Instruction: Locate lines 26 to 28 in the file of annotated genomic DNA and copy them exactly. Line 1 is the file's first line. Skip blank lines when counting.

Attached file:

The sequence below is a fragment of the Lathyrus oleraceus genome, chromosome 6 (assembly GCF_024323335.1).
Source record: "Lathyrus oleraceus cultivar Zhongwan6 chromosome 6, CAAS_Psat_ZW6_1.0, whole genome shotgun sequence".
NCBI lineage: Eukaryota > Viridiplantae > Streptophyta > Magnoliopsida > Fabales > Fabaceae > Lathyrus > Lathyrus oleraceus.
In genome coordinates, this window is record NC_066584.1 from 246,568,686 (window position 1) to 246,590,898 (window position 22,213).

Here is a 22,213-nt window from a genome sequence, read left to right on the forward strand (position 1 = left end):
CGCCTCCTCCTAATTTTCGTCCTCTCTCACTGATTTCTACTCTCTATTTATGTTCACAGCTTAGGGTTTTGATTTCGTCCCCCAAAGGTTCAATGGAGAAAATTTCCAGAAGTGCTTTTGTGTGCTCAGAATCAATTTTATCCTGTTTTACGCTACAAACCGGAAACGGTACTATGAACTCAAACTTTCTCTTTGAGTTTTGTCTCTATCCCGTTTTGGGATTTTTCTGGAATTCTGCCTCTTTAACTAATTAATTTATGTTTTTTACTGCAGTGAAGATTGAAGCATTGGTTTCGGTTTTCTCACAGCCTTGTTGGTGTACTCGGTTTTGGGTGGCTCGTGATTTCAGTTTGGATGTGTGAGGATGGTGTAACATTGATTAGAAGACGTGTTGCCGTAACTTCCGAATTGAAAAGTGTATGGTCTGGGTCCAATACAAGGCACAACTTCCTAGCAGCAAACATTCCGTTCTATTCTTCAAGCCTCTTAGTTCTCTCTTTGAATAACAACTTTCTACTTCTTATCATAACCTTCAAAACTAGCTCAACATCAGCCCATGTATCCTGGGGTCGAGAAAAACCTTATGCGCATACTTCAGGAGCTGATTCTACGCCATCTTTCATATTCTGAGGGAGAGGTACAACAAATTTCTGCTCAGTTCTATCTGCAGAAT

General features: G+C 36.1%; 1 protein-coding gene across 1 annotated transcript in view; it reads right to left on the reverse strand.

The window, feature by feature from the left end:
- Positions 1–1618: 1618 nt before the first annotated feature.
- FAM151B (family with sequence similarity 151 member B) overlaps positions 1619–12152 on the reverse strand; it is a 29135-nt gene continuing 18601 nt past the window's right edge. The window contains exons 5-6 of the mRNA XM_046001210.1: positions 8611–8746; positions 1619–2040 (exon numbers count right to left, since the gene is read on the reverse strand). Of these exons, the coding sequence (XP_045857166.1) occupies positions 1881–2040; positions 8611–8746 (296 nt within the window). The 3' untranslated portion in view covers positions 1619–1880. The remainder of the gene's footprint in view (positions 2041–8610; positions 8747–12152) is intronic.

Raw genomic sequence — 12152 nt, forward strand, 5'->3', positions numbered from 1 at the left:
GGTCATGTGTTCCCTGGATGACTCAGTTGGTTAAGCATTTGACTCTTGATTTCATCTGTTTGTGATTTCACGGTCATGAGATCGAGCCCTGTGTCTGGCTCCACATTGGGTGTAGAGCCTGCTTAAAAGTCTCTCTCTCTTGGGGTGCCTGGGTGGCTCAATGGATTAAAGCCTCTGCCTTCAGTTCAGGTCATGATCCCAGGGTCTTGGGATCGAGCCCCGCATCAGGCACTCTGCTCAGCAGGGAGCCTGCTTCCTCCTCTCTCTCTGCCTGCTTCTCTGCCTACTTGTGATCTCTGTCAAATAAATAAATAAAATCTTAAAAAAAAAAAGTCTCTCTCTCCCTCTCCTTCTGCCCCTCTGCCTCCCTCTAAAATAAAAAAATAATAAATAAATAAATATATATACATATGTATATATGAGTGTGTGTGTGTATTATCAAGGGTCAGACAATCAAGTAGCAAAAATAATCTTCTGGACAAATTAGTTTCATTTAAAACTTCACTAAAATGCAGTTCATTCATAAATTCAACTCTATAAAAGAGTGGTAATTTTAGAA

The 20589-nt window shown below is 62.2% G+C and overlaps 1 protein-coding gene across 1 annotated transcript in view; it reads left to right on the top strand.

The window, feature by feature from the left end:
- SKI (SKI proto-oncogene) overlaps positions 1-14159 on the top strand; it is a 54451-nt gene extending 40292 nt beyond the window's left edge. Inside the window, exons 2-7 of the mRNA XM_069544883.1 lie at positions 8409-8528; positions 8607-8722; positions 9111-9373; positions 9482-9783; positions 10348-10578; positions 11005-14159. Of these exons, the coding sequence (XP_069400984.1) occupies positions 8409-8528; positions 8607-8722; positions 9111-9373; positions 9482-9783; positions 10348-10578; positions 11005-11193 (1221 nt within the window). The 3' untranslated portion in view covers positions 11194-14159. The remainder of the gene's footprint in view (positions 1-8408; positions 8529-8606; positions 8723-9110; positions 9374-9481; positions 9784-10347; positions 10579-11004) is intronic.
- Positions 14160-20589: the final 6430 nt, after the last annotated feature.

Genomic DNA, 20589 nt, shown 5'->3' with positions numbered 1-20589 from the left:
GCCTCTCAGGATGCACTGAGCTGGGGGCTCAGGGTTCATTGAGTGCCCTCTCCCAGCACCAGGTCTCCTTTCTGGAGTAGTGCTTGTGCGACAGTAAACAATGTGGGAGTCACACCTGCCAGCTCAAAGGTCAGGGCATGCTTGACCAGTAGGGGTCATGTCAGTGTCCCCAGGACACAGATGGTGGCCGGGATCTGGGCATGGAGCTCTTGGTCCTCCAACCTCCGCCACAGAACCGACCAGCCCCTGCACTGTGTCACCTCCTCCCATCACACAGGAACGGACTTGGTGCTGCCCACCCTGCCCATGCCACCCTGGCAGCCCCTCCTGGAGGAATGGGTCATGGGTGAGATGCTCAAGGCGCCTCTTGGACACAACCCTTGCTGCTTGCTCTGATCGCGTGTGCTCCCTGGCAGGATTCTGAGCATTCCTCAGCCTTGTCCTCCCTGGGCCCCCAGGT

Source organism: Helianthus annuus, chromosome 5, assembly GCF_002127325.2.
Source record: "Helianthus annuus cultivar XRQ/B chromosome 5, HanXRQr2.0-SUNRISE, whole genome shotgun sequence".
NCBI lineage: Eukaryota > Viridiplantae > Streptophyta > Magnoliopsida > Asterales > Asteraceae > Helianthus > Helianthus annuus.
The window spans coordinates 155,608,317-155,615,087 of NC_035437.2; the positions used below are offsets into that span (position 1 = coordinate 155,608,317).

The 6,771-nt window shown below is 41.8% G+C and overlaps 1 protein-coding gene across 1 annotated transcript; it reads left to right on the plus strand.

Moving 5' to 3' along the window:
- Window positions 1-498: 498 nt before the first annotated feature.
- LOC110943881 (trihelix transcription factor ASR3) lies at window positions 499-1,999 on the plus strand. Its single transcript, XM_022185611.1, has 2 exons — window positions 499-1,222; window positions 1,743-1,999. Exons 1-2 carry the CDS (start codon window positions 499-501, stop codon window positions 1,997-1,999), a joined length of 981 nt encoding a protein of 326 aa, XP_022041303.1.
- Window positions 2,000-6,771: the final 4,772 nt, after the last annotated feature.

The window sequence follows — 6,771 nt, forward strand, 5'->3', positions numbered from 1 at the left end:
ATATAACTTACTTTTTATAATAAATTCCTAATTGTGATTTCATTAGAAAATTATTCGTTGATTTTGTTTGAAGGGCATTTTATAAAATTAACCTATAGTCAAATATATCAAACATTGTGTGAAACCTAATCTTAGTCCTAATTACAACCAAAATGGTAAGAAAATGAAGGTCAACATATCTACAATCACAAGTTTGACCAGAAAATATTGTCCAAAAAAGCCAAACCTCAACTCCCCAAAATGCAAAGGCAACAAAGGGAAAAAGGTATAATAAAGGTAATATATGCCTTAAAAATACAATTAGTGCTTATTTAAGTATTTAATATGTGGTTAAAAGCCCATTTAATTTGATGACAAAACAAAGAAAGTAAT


- LOC110943881 (trihelix transcription factor ASR3) lies at window positions 499-1,999 on the plus strand. Its single transcript, XM_022185611.1, has 2 exons — window positions 499-1,222; window positions 1,743-1,999. Exons 1-2 carry the CDS (start codon window positions 499-501, stop codon window positions 1,997-1,999), a joined length of 981 nt encoding a protein of 326 aa, XP_022041303.1.
- Window positions 2,000-6,771: the final 4,772 nt, after the last annotated feature.

The window sequence follows — 6,771 nt, forward strand, 5'->3', positions numbered from 1 at the left end: